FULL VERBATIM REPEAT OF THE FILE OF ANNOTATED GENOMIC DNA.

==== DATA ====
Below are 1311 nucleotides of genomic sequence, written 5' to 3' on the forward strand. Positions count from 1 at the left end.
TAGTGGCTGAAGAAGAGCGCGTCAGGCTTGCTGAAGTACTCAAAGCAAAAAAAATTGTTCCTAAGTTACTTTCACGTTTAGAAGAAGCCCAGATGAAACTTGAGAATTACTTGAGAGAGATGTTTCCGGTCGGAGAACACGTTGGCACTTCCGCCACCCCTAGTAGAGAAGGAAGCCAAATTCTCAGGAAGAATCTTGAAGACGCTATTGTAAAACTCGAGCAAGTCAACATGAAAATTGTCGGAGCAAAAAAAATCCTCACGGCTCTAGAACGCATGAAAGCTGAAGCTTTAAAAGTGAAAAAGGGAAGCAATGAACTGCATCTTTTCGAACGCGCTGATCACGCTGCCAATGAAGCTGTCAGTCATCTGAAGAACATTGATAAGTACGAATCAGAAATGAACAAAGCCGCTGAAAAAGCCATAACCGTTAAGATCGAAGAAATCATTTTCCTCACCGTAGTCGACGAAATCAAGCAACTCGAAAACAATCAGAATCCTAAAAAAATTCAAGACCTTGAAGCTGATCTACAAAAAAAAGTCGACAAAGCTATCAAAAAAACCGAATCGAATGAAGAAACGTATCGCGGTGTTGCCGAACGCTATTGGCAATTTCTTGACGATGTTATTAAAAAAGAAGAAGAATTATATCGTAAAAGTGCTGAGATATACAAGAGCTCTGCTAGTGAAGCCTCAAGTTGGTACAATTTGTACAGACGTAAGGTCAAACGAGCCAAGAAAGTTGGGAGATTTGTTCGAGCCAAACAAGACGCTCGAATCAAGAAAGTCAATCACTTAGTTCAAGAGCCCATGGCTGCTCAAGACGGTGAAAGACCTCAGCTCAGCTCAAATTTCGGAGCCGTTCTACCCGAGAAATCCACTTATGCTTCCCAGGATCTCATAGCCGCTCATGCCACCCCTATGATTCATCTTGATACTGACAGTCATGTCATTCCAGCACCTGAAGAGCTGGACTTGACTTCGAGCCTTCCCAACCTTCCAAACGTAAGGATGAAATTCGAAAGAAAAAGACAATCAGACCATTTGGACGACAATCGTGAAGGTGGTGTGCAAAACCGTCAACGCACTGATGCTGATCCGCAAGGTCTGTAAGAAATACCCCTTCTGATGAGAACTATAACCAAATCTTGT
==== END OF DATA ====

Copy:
Below are 1311 nucleotides of genomic sequence, written 5' to 3' on the forward strand. Positions count from 1 at the left end.
TAGTGGCTGAAGAAGAGCGCGTCAGGCTTGCTGAAGTACTCAAAGCAAAAAAAATTGTTCCTAAGTTACTTTCACGTTTAGAAGAAGCCCAGATGAAACTTGAGAATTACTTGAGAGAGATGTTTCCGGTCGGAGAACACGTTGGCACTTCCGCCACCCCTAGTAGAGAAGGAAGCCAAATTCTCAGGAAGAATCTTGAAGACGCTATTGTAAAACTCGAGCAAGTCAACATGAAAATTGTCGGAGCAAAAAAAATCCTCACGGCTCTAGAACGCATGAAAGCTGAAGCTTTAAAAGTGAAAAAGGGAAGCAATGAACTGCATCTTTTCGAACGCGCTGATCACGCTGCCAATGAAGCTGTCAGTCATCTGAAGAACATTGATAAGTACGAATCAGAAATGAACAAAGCCGCTGAAAAAGCCATAACCGTTAAGATCGAAGAAATCATTTTCCTCACCGTAGTCGACGAAATCAAGCAACTCGAAAACAATCAGAATCCTAAAAAAATTCAAGACCTTGAAGCTGATCTACAAAAAAAAGTCGACAAAGCTATCAAAAAAACCGAATCGAATGAAGAAACGTATCGCGGTGTTGCCGAACGCTATTGGCAATTTCTTGACGATGTTATTAAAAAAGAAGAAGAATTATATCGTAAAAGTGCTGAGATATACAAGAGCTCTGCTAGTGAAGCCTCAAGTTGGTACAATTTGTACAGACGTAAGGTCAAACGAGCCAAGAAAGTTGGGAGATTTGTTCGAGCCAAACAAGACGCTCGAATCAAGAAAGTCAATCACTTAGTTCAAGAGCCCATGGCTGCTCAAGACGGTGAAAGACCTCAGCTCAGCTCAAATTTCGGAGCCGTTCTACCCGAGAAATCCACTTATGCTTCCCAGGATCTCATAGCCGCTCATGCCACCCCTATGATTCATCTTGATACTGACAGTCATGTCATTCCAGCACCTGAAGAGCTGGACTTGACTTCGAGCCTTCCCAACCTTCCAAACGTAAGGATGAAATTCGAAAGAAAAAGACAATCAGACCATTTGGACGACAATCGTGAAGGTGGTGTGCAAAACCGTCAACGCACTGATGCTGATCCGCAAGGTCTGTAAGAAATACCCCTTCTGATGAGAACTATAACCAAATCTTGT